- Emma Simmonds
- 23 November 2020
Kate Winslet lends her voice to the titular horse in a pretty cringeworthy reimagining
Before you panic, Kate Winslet hasn't gone down the Andy Serkis route and got suited up to motion capture her performance as an animal. But that might have been better, given the total inexpressiveness of the beast in question. With the horse refusing to pull its weight dramatically, it's down to the Oscar-winner to do the heavy lifting as the voice of Black Beauty, opting for a cloying, not terribly convincing American accent as she narrates its story, and giving it frankly too much in her efforts to convey a tumultuous life.
Writer-director Ashley Avis is behind Disney's update of Anna Sewell's 1877 novel, heavily reimagining the story and transposing the action to America, but still finding room for a bafflingly located enclave of dastardly English folk. Following the death of her mother, a wild mare is purchased by twinkly-eyed ranch hand John Manly (Iain Glen), who ends up with a second young rebel to tame when his orphaned teenage niece Jo (Mackenzie Foy) arrives, who connects with and names the horse. When Beauty is hired out to the aforementioned English clan, Jo goes with her, where she butts heads with spoilt rider Georgina (Fern Deacon) and falls for the smarmy charms of her brother George (Calam Lynch, whose main acting move involves the raising and lowering of one eyebrow), and there's more anguish and excitement to come.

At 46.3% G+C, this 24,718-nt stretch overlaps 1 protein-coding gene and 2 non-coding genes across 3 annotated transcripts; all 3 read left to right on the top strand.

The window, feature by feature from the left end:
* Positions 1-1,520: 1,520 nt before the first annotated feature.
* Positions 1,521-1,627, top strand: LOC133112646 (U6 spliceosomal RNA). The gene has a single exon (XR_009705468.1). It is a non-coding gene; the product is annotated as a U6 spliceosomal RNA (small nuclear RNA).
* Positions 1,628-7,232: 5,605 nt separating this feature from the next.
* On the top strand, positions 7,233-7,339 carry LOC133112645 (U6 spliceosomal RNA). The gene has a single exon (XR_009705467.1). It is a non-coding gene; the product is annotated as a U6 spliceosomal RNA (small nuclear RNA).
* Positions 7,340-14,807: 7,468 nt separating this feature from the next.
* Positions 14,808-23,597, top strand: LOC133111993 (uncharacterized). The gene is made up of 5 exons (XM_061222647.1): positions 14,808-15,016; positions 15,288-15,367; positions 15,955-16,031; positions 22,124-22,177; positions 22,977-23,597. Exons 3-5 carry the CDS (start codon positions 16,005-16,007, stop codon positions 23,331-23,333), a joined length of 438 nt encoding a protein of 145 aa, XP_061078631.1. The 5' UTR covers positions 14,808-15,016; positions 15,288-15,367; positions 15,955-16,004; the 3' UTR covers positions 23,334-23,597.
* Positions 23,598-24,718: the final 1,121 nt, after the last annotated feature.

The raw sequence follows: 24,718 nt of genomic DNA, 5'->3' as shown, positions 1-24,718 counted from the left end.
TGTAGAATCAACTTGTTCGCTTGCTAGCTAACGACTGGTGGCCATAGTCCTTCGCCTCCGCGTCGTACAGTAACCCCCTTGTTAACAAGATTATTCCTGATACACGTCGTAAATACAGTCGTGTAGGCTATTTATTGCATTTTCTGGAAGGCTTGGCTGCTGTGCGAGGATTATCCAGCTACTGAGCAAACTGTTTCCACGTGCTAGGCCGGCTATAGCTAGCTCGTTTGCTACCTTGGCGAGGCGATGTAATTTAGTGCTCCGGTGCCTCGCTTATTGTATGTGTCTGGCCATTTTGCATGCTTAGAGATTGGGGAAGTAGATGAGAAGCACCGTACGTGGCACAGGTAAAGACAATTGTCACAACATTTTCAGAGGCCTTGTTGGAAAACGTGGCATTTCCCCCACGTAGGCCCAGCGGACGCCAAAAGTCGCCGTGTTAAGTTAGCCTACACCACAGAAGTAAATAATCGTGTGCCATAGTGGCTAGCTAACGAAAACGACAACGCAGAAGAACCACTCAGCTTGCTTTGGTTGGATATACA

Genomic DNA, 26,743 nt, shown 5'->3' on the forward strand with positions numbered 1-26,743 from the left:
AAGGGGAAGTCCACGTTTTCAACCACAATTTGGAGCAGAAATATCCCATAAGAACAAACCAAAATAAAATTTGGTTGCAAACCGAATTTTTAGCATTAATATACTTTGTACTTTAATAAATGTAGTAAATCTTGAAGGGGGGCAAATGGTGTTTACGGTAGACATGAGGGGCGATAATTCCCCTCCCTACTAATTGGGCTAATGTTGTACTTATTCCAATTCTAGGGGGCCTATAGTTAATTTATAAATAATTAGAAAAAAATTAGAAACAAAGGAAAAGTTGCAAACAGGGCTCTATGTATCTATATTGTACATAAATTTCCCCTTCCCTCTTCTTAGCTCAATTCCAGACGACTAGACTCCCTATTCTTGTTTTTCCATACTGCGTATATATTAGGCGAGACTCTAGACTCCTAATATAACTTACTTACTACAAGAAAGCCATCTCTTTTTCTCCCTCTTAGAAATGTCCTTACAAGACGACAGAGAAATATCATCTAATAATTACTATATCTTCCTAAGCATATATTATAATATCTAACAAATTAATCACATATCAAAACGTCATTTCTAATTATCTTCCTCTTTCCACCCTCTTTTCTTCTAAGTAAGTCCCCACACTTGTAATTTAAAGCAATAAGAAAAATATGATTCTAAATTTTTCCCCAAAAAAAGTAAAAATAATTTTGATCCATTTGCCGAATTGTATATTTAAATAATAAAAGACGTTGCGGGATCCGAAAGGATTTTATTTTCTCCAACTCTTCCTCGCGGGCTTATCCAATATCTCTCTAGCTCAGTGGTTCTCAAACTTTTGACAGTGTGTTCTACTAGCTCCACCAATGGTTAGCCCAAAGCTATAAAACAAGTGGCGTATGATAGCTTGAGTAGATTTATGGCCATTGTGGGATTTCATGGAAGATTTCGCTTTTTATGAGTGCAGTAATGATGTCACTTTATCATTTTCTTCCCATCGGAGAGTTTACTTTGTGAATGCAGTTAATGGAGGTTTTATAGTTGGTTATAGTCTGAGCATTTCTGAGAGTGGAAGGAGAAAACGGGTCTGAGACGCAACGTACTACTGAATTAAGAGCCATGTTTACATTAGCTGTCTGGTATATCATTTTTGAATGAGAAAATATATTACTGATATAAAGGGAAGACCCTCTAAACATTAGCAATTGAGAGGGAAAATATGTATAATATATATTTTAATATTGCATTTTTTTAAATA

As Andrew Haigh's recent Lean on Pete showed, as it perfectly captured the comfort a troubled teen derives from his bond with the titular racehorse, this kind of filmmaking doesn't have to make you cringe. Sadly, Avis is minded to keep things staunchly sentimental, going heavy on the lens flare (it's like it's trying to blind you with loveliness), hard on the life lessons (delivered mainly by Glen, who always seems to be angling to impart some wisdom) and overboard on the cliches. On the other hand, the film is more sparing in its sense; it's in such a hurry to cram in drama, before pivoting madly to its happy ending, that nothing rings true, while characters are straightforwardly good or bad. Foy does what she can and there are enough nice horses for equine enthusiasts to have a ball, but everyone else might find it pretty embarrassing.
Available to watch on Disney+ from Fri 27 Nov.